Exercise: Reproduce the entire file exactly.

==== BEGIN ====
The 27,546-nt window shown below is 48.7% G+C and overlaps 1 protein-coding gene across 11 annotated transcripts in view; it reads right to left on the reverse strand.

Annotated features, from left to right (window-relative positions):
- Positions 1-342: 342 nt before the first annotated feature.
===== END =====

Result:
The 27,546-nt window shown below is 48.7% G+C and overlaps 1 protein-coding gene across 11 annotated transcripts in view; it reads right to left on the reverse strand.

Annotated features, from left to right (window-relative positions):
- Positions 1-342: 342 nt before the first annotated feature.